Almost done

For some reason I got a much faster start than I usually do.  My legs felt good and I pulled away from N right away.  I stayed feeling good for probably two miles and then slowed up a bit as my back tightened up, thinking that perhaps I shouldn't have gone off so fast.  When the road flattened out, with about a mile to go, I remember thinking, "Why? Why do I do this race?"  But at that point the end was in sight (figuratively speaking) and there was a woman in front of me who I wanted to catch, so I just kept going.  One runner passed me just as we turned onto Wasatch Boulevard, much to my dismay, and because of the uphill, and having no kick left in my legs, I just couldn't pass this one woman who was mere steps ahead of me.  Still, I had my fastest time to date, so I can't complain too much.

Done!

They put the results up right away and after confirming that I was not on the podium, H and I bid N adieu and headed off for breakfast.  We were heading to the Lazy Day Cafe but before we got there, noticed that the Millcreek Cafe & Eggworks was open and not yet busy, and so we landed there instead.  H had a lovely Denver omelette with hash browns and sourdough toast; I over-ordered with the Millcreek Mound: two eggs, bacon, sausage and ham (I read it as "bacon, sausage OR ham" and ended up giving H my sausages), with hash browns and sourdough toast.  I couldn't quite finish my breakfast but felt like I did perhaps earn all the calories I stuffed down my gullet.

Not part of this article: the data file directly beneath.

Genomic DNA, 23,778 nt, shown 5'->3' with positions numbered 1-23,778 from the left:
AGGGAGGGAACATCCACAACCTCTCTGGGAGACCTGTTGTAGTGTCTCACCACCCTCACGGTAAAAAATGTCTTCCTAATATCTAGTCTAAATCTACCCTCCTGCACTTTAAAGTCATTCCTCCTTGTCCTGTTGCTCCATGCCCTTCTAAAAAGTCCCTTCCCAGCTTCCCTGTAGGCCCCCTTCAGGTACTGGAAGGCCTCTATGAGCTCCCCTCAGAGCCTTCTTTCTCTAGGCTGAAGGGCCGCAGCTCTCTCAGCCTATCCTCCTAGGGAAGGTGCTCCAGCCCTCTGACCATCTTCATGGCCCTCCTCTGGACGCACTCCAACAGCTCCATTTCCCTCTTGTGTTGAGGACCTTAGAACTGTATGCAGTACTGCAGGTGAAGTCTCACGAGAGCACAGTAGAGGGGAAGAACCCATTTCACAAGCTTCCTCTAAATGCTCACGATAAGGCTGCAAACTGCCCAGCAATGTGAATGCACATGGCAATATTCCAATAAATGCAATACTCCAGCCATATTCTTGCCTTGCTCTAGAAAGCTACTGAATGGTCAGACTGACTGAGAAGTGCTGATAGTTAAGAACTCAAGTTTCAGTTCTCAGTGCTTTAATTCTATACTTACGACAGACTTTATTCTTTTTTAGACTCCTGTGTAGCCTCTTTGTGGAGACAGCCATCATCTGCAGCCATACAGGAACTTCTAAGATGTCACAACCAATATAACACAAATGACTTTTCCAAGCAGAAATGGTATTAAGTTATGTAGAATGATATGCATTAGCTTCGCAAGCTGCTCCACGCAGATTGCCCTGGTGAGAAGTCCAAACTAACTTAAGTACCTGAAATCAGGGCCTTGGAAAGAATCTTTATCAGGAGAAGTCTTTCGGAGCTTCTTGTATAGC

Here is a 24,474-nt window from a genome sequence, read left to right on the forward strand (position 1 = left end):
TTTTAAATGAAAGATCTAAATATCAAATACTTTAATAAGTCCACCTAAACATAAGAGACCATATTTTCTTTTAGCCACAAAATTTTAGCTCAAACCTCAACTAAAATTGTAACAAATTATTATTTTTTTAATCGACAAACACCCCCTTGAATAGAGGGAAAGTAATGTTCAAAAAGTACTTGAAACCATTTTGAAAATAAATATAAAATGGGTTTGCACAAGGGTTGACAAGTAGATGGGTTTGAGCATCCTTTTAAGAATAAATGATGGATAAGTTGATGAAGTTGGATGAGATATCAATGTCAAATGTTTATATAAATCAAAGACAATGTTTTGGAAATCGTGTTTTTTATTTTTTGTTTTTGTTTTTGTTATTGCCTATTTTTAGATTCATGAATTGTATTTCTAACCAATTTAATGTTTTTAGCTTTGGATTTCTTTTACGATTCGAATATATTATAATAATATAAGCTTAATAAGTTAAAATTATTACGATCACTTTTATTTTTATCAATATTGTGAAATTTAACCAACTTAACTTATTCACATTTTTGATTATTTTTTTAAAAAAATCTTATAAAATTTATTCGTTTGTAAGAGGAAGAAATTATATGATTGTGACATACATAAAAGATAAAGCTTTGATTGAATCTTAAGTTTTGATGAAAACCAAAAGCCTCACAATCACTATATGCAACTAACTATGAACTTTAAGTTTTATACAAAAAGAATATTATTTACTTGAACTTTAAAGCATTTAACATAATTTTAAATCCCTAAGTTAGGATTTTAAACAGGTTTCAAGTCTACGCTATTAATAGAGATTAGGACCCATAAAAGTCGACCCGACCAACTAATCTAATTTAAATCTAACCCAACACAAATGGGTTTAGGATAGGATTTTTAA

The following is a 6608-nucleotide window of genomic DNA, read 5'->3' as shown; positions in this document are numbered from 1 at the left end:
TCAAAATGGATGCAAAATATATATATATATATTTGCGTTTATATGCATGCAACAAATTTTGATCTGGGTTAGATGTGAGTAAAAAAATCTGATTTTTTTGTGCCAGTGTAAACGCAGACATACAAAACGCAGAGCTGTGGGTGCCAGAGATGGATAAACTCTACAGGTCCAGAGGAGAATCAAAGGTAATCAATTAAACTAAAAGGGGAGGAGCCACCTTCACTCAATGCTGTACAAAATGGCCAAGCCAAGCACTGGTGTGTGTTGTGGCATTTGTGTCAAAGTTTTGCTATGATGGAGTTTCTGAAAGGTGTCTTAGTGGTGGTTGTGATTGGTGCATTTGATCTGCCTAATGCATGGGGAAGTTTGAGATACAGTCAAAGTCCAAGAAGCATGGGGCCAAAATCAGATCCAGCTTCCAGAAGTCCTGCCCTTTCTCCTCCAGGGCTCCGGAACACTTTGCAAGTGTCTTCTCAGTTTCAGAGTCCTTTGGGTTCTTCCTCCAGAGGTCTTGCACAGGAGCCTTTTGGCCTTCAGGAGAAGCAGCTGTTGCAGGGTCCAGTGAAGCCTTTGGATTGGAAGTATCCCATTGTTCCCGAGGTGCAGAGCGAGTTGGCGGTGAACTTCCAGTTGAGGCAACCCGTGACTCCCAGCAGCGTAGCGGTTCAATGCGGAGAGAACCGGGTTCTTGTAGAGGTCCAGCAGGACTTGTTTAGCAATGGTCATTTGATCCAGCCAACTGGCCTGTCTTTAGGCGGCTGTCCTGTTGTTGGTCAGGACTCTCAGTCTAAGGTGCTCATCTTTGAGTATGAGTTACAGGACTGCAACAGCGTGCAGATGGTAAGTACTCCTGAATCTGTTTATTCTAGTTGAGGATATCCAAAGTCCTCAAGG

Race results
2016:  5/18 age group finish; 34/115 overall finish; time: 39:55.96
2015:  8/23 age group finish; 59/175 overall finish; time: 41:24.02
2014:  5/23 age group finish; 65/174 overall finish; time 40:53.07
2012:  5/12 age group finish; 61/126 overall finish; time 44:15.11
2011:  6/15 age group finish; 45/106 overall finish; time 41:09.75

June 4th was a very busy day for races, actually,  In addition to my race, there was the Porcupine Hill Climb and the Tri the Heights (both in Cottonwood Heights), the Corporate Cup 5K in SLC, the Dirty Dash (Midway), the Oquirrh Mountain half marathon/10K/5K (Tooele) and the Thelma and Louise half marathon (Moab), to name just a few.  So nice to see people getting outside and getting after it.

Thursday, June 2, 2016

first of the season

On Memorial Day itself we ended up being homebodies, reluctant to fight the oodles of people that were sure to be crawling all over the trails: this time of year, with still plenty of snow at elevation, the lower, drier trails along the Wasatch Front can get very busy, particularly on a holiday.  I went for a run and H got back on his road bike, still trying to make up his miles deficit from the wet and rainy spring.  I also did some laundry, planted some sedum under the tree in the front yard and put some succulents in some pots for our patio.


After that, there really was nothing left to do but sit in the shade on said patio and read, and indulge in the first gin and tonic of the season.  Welcome to summer, everyone!